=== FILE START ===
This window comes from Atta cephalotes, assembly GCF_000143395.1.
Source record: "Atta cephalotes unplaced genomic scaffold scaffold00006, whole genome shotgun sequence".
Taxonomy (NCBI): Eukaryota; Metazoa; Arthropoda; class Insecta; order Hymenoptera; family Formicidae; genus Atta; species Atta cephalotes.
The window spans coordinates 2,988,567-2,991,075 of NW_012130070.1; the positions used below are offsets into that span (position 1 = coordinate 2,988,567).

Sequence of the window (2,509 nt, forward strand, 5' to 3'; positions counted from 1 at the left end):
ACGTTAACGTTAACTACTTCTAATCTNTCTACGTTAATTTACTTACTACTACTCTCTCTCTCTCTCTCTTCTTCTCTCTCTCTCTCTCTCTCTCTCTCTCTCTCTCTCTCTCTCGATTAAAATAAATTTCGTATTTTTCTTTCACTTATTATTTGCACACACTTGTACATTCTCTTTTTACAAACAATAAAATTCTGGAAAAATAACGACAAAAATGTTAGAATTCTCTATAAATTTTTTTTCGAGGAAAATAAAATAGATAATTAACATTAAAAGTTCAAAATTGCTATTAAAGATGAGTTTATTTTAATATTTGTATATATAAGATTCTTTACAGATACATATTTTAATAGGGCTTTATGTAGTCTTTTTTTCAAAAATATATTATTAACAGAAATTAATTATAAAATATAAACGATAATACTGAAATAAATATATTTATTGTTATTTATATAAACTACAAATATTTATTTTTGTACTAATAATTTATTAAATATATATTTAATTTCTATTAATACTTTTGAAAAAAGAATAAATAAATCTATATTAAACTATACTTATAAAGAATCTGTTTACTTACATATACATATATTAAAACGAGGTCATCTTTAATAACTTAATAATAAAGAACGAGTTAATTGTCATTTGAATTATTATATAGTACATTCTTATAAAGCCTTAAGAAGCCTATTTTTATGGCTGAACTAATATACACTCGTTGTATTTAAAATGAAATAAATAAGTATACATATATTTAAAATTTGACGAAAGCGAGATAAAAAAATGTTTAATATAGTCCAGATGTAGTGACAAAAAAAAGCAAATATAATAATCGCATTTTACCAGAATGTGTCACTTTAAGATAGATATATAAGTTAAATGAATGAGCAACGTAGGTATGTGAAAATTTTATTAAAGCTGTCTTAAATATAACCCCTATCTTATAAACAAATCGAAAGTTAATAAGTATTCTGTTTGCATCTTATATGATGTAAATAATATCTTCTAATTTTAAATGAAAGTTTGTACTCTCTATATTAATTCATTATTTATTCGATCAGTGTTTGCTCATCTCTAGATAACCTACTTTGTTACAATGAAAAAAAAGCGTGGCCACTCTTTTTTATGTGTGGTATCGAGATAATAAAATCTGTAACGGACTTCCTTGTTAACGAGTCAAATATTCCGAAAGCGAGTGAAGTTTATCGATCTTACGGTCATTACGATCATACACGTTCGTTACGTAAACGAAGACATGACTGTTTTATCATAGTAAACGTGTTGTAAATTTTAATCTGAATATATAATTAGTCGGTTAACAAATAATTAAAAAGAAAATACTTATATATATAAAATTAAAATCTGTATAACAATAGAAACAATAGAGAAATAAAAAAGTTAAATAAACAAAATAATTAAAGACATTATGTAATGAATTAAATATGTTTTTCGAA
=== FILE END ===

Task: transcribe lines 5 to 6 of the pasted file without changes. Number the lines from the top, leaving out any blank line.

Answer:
Sequence of the window (2,509 nt, forward strand, 5' to 3'; positions counted from 1 at the left end):
ACGTTAACGTTAACTACTTCTAATCTNTCTACGTTAATTTACTTACTACTACTCTCTCTCTCTCTCTCTTCTTCTCTCTCTCTCTCTCTCTCTCTCTCTCTCTCTCTCTCTCTCGATTAAAATAAATTTCGTATTTTTCTTTCACTTATTATTTGCACACACTTGTACATTCTCTTTTTACAAACAATAAAATTCTGGAAAAATAACGACAAAAATGTTAGAATTCTCTATAAATTTTTTTTCGAGGAAAATAAAATAGATAATTAACATTAAAAGTTCAAAATTGCTATTAAAGATGAGTTTATTTTAATATTTGTATATATAAGATTCTTTACAGATACATATTTTAATAGGGCTTTATGTAGTCTTTTTTTCAAAAATATATTATTAACAGAAATTAATTATAAAATATAAACGATAATACTGAAATAAATATATTTATTGTTATTTATATAAACTACAAATATTTATTTTTGTACTAATAATTTATTAAATATATATTTAATTTCTATTAATACTTTTGAAAAAAGAATAAATAAATCTATATTAAACTATACTTATAAAGAATCTGTTTACTTACATATACATATATTAAAACGAGGTCATCTTTAATAACTTAATAATAAAGAACGAGTTAATTGTCATTTGAATTATTATATAGTACATTCTTATAAAGCCTTAAGAAGCCTATTTTTATGGCTGAACTAATATACACTCGTTGTATTTAAAATGAAATAAATAAGTATACATATATTTAAAATTTGACGAAAGCGAGATAAAAAAATGTTTAATATAGTCCAGATGTAGTGACAAAAAAAAGCAAATATAATAATCGCATTTTACCAGAATGTGTCACTTTAAGATAGATATATAAGTTAAATGAATGAGCAACGTAGGTATGTGAAAATTTTATTAAAGCTGTCTTAAATATAACCCCTATCTTATAAACAAATCGAAAGTTAATAAGTATTCTGTTTGCATCTTATATGATGTAAATAATATCTTCTAATTTTAAATGAAAGTTTGTACTCTCTATATTAATTCATTATTTATTCGATCAGTGTTTGCTCATCTCTAGATAACCTACTTTGTTACAATGAAAAAAAAGCGTGGCCACTCTTTTTTATGTGTGGTATCGAGATAATAAAATCTGTAACGGACTTCCTTGTTAACGAGTCAAATATTCCGAAAGCGAGTGAAGTTTATCGATCTTACGGTCATTACGATCATACACGTTCGTTACGTAAACGAAGACATGACTGTTTTATCATAGTAAACGTGTTGTAAATTTTAATCTGAATATATAATTAGTCGGTTAACAAATAATTAAAAAGAAAATACTTATATATATAAAATTAAAATCTGTATAACAATAGAAACAATAGAGAAATAAAAAAGTTAAATAAACAAAATAATTAAAGACATTATGTAATGAATTAAATATGTTTTTCGAA